namo 和是同一個字，字典上此字是寫成 namas 。這三個字都是同一個字。
現在你也許可以猜到，梵文的書寫系統，是要盡量地接近人講話時的聲音，無論你說的是梵文、英文或廣東話，一個字的音聲是很可能被下個字的音聲所影響，兩個音聲甚至被合併成一音。在梵文的書寫裡，常顯出這種發音的改變。所以我們依下一個字的音而寫 namo, , 或namas。然而大部分的情況下是寫成 namo（南無），雖然有時它不是本字或字典上的字，但是它確是最常改變成的字型，不止 namas 有這種情形，很多其他的字，也有相同的情況。在梵文裡這是一種很普遍的特色。
當我們把 namas 借用到別種語言，你也許認為字典上會用此字，但是因為是 namo 不是 namas,是最常用到的字，所以它成為英文或中文的用字。以至於 namo 成為任何情形下的用字，不因下一個字的音聲而改變。於是符合中、英文的文法規則和變化字型的字尾型式。但在梵文下一個字的字首 s 它則發音成 1 於是題目念為 。
- 是字的語幹(或字根)或是字典上的字型，那麼其字尾加上 āya 是否也像一樣是屬於尾音的改變呢？不是的，這種字尾是表示它在一句話裡的作用，在英文說 "to the All-Knowing one" 向一切智者表示敬意，所以 āya 等於英文中的 'to'3 ，我們是向佛 皈命敬禮，念佛名號的句子是 Namo'mitābhabuddhāya，是由 namas 南無、 Amitābha 阿彌陀和 Buddha 佛，組合而來。Namas 的字尾 as 和 Amitābha 的字首 a 合併成一音 o ，但它還是兩個不同的字，而雖然阿彌陀和佛兩個字合成一字，但之間並無合併音，如果這兩個字的字尾，都有加上 āya，則是兩個字，但是我們從 āya 只加在 Buddha 之後，就知道阿彌陀佛是一個字。所以 Namo'mitā-bha-buddhāya 的翻譯是，向阿彌陀佛皈命敬禮。如果你能至誠懇切的專心念此句，則的會現在你面前。那你就能看到 佛。
1 你練習一下，你會發現當一個字的字首為 s 之前念 namas 你無法完全聽到 s 的發音，而結果成為一種氣音如。在英文
就用 z 音來騙，以便形成可聽到的音。
"Namo to the One with All Knowledge"
Last issue's Sanskrit lesson introduced the S&tra's title: Sukhāvatīvyūha, "Layout of the Land of Happiness". Now we will read the invocation, "Homage to the One Who Knows All". , 'homage' or 'reverence', literally means 'bowing'. It refers to taking refuge and returning the life in worship. Because , has so many meanings, it generally is not translated at all, and the Sanskrit word itself is used. When you go to a Buddhist Temple, whatever the language of the ceremony, you will hear the word namo used frequently:
Namo Buddhas of the ten directions.
Namo Dharma of the ten directions.
Namo Sangha of the ten directions...
This namo is the same word as . Looking the word up in the dictionary, you will find it written namas. These three are all the same word.
By now you've probably guessed: the Sanskrit writing system is designed to represent as closely as possible the actual sounds people say when they speak. Whether you speak Sanskrit, English, or Cantonese, the end of the word is especially likely to be influenced by the sound with which the next word begins. The two sounds may even merge to form one sound. Sanskrit writing always indicates this change in pronounciation. And so, depending on what sound follows, we write namo, , or namas. In most cases, however, the sound changes to the form namo, which is not the 'original', or dictionary form, but just the form into which the word most frequently changes. This change occurs not only with namas, but happens often with other words as well, and can be said to be regular feature of Sanskrit.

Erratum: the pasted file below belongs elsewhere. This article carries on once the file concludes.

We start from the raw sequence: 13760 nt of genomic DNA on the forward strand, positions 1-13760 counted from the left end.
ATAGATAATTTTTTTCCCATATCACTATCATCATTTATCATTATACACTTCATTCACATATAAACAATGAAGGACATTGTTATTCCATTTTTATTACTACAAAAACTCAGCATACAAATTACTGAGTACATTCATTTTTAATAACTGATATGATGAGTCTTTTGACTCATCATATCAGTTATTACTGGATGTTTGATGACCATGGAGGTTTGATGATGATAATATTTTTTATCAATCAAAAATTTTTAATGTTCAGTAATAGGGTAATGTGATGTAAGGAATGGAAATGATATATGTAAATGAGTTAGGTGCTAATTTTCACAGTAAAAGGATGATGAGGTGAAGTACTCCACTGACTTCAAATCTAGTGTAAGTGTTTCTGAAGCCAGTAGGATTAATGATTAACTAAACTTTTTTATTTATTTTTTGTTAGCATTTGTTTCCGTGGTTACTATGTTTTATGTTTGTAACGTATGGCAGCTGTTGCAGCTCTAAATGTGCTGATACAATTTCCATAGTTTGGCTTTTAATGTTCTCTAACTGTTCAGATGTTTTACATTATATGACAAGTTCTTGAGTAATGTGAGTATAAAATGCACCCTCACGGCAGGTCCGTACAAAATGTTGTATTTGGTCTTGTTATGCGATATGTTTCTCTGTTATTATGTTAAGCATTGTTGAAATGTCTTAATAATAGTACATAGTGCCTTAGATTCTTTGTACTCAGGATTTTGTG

When borrowing namas into another language, you might expect the dictionary form to be used. But because namo and not namas is the form most often heard, that form of the word most naturally becomes an English or Chinese word. Then instead of changing the pronounciation of the borrowed word, namo, according to the sound which follows it, as in Sanskrit, the one form namo is used in every case, thereby conforming to the grammatical rules and inflectional endings of English and Chinese. But in Sanskrit itself, before a word beginning with s, it is pronounced 1 . This accounts for the form in .
means 'to the All-knower', 'to the Omniscient'. The All-Knowing One is the Buddha. Before beginning the S&tra we worship and take refuge with the Buddha:
What you don't know he knows;
What you've not figured out he has;
What you don't see he sees.2
- is the 'stem' or dictionary form of the word. Is the ending āya then a sound change as we had in above? No, this ending shows how the word is used in its phrase, and is a mark of its function. In English we say 'to' the All-Knowing One; āya represents the English 'to'.3 Homage, , is 'to' the Buddha, we bow 'to' the Buddha. In reciting the Buddha's name, the phrase is Namo'mitābhabuddhāya. This is made up of the wordsnamas, Amitābha, and Buddha. The final -as of namas and the intial a of Amitābha combine to make one sound o, but the words are still two separate words. Between Amitābha and Buddha there is no sound combination even though the two words are joined to make one word. You can tell this has happened because the function marker āya is placed only after Buddha instead of after both Amitābha and Buddha as would be the case were they separate words. So the translation of Namo'mitābhabuddhāya is "Homage to the Buddha Amitābha." If you can recite this with one mind in perfect sincerity, the of unfolds before you, and you see the Buddha .
1 Practicing, you will hear how the s of namas can't be fully heard when pronounced before another word which begins with s, but ends up a kind of puff of air which is written as the letter . In English we cheat and say a kind of z before an s, as in 'hears sounds'.
2 The Venerable Master Hsuan Hua's lecture on National Master Ch'ing Liang's commentary to the Sūtra, June 25th, 1972.
3 This is the dative, indirect object, case
To be continued